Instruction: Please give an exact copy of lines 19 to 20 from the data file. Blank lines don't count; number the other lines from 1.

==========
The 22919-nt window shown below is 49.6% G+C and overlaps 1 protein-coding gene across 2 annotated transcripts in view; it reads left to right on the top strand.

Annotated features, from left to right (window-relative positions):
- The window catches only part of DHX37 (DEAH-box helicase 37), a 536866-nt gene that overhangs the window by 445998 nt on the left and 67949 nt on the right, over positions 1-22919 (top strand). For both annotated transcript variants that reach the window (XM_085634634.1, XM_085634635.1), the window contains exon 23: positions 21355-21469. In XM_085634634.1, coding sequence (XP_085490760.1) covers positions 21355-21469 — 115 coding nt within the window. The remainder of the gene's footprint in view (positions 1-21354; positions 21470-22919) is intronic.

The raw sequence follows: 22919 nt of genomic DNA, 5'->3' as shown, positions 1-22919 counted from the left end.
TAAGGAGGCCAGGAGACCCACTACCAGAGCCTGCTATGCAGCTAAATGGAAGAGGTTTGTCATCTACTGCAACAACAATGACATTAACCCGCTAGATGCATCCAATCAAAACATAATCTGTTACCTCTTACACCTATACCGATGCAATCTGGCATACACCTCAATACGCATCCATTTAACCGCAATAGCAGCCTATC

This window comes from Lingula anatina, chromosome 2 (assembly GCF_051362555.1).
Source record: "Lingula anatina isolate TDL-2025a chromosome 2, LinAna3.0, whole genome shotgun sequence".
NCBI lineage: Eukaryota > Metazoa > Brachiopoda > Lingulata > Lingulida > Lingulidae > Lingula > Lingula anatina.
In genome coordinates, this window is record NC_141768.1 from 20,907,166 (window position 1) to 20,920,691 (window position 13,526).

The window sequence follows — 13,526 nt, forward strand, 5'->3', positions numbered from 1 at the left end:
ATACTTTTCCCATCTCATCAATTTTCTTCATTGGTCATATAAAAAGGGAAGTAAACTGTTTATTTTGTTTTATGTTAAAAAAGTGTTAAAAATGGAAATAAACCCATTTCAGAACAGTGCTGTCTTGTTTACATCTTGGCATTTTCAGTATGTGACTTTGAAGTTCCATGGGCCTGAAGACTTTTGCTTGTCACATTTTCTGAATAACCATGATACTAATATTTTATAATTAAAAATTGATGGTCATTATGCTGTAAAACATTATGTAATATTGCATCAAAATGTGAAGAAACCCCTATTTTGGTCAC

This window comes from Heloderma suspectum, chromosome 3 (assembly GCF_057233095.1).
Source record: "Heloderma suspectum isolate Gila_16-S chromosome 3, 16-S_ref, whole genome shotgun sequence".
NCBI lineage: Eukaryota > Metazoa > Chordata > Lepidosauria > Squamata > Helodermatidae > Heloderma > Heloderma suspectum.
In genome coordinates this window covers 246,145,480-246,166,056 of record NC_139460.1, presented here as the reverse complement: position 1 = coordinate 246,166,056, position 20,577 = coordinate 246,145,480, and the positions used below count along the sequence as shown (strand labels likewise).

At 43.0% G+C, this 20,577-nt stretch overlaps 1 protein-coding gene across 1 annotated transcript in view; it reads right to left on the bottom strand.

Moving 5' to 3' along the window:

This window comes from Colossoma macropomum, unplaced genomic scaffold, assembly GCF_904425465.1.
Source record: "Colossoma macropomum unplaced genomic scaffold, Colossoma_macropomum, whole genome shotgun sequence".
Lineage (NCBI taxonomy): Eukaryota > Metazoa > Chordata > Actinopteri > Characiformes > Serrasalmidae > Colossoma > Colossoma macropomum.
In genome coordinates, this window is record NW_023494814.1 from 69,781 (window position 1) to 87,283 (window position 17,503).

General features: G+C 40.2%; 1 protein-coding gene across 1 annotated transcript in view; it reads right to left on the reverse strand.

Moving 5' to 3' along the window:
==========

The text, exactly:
Source record: "Colossoma macropomum unplaced genomic scaffold, Colossoma_macropomum, whole genome shotgun sequence".
Lineage (NCBI taxonomy): Eukaryota > Metazoa > Chordata > Actinopteri > Characiformes > Serrasalmidae > Colossoma > Colossoma macropomum.